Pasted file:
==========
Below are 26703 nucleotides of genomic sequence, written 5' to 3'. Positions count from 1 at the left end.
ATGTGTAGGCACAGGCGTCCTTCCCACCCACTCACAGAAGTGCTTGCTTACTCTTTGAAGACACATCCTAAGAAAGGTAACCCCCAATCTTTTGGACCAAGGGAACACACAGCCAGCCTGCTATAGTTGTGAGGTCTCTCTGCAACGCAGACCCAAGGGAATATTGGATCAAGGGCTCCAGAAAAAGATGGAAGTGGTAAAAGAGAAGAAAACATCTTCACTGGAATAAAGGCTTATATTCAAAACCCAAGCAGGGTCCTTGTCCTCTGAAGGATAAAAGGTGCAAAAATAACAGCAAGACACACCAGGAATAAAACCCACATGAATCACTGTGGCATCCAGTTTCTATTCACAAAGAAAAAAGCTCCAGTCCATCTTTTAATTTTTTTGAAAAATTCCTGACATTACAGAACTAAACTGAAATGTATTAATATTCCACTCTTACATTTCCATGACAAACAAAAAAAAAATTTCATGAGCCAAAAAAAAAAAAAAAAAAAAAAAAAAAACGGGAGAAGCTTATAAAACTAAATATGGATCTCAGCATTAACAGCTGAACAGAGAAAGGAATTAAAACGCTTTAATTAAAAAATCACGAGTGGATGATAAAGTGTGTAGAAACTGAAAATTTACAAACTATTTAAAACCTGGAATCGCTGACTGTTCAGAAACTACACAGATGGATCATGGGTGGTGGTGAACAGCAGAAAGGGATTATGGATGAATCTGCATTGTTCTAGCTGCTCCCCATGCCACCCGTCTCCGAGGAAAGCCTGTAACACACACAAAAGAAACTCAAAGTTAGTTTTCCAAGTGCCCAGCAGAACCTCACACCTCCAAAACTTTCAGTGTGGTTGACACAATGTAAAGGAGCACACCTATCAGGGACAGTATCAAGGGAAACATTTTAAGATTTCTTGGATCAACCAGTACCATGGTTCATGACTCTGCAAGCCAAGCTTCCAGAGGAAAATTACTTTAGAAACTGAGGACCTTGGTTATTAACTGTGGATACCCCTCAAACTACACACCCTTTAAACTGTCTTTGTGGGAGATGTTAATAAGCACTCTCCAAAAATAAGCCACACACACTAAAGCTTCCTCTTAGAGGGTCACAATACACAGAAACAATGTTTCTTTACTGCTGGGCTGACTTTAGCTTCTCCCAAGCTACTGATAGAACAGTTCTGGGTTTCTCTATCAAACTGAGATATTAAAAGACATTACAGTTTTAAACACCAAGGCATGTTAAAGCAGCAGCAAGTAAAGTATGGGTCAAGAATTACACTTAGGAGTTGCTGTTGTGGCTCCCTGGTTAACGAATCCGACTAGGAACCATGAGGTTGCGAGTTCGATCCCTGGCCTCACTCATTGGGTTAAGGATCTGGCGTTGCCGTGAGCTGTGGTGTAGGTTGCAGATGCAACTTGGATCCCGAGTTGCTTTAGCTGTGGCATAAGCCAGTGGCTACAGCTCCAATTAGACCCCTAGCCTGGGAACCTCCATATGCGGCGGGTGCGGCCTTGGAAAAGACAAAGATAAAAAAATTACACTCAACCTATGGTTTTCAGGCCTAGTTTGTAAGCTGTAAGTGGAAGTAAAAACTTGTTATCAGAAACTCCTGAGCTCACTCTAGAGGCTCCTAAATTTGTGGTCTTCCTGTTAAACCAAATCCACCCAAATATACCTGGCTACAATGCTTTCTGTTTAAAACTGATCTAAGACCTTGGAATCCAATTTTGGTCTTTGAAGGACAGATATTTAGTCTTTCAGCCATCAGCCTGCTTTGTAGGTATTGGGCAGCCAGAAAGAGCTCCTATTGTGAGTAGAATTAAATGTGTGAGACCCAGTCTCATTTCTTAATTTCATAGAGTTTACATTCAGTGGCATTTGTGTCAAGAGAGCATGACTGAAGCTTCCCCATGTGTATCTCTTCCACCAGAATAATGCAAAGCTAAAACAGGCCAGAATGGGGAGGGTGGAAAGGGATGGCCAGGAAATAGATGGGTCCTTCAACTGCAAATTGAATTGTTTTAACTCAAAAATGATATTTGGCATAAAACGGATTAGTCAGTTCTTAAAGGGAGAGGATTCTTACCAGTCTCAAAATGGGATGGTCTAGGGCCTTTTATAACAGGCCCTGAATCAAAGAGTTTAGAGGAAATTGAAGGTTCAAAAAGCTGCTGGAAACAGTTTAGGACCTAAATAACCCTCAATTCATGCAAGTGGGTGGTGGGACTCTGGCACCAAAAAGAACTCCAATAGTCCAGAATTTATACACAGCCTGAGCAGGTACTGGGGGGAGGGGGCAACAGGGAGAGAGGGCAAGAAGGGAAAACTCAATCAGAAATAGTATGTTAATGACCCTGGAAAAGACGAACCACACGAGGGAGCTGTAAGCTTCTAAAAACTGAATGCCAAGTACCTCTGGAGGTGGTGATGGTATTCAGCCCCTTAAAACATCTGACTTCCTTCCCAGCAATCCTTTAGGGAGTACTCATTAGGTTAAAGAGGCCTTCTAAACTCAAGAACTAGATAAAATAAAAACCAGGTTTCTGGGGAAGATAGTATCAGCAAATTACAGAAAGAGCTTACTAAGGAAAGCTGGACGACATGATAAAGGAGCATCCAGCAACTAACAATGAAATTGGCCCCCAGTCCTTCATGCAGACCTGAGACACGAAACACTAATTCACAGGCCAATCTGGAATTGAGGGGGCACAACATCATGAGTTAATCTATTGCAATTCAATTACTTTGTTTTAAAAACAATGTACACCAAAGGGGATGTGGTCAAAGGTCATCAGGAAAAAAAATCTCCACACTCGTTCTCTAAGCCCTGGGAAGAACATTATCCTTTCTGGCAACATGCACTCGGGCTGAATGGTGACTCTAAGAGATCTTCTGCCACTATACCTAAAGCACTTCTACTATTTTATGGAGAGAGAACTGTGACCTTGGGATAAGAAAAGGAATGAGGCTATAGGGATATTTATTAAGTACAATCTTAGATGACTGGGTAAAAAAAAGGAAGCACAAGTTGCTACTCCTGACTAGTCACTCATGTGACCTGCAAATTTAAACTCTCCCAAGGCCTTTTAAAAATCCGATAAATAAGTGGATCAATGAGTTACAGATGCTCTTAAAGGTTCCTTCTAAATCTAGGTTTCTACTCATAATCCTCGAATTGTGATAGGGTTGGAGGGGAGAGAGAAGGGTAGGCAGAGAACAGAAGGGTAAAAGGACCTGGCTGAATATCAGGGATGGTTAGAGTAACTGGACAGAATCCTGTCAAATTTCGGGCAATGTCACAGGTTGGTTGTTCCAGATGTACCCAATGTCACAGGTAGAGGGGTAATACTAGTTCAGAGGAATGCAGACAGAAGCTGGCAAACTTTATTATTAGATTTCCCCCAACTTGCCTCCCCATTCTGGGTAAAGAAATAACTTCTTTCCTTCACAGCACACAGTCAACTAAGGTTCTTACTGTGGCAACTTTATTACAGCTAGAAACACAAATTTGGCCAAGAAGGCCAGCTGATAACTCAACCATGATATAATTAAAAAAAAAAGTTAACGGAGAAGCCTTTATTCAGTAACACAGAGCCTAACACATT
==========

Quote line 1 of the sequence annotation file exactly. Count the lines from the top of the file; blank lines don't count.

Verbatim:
Below are 26703 nucleotides of genomic sequence, written 5' to 3'. Positions count from 1 at the left end.